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Just Say No

In response to:

Whose Nationalism? from the March 26, 2020 issue

To the Editors:

Alan Ryan closes his fair review of my book Reclaiming Patriotism [NYR, March 26] by suggesting that it does not indicate “how to get there from here,” referring to the liberal communal future I outlined. I wrote, “I am often asked, how can one have a major effect on society, indeed on history? When I respond by suggesting that this is a rather easy question because there is only one answer, this tends to surprise people. As I see it, the one and only way to achieve truly transformative social change is to launch or join a social movement.” I cited the examples of “movements for civil rights, gender equality, economic fairness, environmental protection, national liberation, and religious freedom” and outline the ways to form a patriotic movement, centered around love of country, not hatred of others.

Ryan argues that when society makes compromises as various people seek rights (e.g., a gay couple trying to buy a wedding cake from a Christian cake maker), usually the bigoted win. I suggest that individuals should maintain their rights but sometimes—out of concern for community-building—voluntarily refrain from exercising them. Thus, we have the First Amendment right to use the n-word—but decent members of the community refrain from uttering it. And a gay couple may choose to do without a wedding cake from someone who views them as horrible sinners—without that setting a precedent for other provisions or giving up on the principle that legally they are entitled to get any cake they want, from any cake maker. (I called this the pound of flesh principle, referring to Shylock from The Merchant of Venice, who should not take a pound of flesh, even though his contract entitles him to do so.)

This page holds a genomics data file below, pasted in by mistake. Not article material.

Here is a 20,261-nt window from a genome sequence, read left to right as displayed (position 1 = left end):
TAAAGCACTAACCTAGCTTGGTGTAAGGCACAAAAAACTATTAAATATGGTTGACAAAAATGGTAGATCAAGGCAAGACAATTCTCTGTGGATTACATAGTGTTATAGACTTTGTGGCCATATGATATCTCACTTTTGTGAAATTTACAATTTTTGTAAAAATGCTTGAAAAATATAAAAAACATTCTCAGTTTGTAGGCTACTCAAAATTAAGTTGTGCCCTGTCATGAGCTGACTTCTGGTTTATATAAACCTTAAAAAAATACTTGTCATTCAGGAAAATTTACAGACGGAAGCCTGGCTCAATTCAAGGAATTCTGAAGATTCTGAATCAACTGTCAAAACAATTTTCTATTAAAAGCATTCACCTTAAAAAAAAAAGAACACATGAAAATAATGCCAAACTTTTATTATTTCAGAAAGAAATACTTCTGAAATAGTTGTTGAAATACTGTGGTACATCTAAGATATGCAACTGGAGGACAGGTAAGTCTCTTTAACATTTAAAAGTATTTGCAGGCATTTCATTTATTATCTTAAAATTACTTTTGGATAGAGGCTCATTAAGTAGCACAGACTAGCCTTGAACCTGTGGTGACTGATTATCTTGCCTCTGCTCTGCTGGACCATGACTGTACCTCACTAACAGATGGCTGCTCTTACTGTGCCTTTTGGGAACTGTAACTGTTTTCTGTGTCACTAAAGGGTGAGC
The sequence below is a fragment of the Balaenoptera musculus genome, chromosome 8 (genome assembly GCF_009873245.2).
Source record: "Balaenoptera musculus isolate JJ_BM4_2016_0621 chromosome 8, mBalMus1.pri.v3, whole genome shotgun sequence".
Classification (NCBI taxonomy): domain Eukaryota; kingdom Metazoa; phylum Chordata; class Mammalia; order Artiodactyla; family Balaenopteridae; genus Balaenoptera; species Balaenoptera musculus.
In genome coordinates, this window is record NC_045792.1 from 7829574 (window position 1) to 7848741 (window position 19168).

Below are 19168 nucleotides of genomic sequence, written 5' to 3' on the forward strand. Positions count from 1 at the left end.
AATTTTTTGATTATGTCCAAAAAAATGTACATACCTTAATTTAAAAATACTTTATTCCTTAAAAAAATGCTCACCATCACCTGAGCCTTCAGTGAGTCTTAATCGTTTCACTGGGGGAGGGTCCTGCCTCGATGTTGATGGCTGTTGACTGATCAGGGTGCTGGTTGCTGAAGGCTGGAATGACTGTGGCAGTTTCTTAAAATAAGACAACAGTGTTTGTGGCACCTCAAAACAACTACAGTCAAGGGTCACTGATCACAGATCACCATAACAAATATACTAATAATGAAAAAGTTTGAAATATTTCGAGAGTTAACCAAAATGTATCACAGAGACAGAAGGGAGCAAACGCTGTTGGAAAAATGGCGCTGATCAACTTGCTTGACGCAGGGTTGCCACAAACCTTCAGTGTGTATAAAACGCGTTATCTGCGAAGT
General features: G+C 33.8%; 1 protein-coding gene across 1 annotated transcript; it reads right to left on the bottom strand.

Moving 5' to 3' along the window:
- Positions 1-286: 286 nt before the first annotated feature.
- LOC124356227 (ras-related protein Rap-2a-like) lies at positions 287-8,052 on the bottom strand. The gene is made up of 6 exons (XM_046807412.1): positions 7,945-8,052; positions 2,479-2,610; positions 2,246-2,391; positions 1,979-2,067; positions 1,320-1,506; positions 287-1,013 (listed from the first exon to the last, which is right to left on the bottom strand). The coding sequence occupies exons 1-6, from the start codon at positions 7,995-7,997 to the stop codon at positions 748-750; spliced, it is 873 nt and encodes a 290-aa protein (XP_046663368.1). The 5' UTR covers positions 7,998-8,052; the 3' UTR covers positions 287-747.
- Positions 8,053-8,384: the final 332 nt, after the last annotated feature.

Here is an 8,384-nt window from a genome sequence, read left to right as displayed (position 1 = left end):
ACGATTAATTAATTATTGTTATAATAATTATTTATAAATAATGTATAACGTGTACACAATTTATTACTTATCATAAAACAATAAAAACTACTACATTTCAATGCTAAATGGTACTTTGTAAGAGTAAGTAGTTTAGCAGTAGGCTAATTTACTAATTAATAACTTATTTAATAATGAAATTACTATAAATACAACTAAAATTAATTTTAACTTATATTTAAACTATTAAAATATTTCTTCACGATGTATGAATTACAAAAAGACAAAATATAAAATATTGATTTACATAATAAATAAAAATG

Moreover, calling those who hold values that profoundly differ from ours “bigoted” (or “deplorable”) is morally wrong, as I showed in the book, because, however misdirected, these are fellow human beings. It is also politically unwise. Hillary Clinton might well be the US president if she had not denigrated an important segment of the working class in this way.

Amitai Etzioni
Institute for Communitarian Policy Studies
George Washington University
Washington, D.C.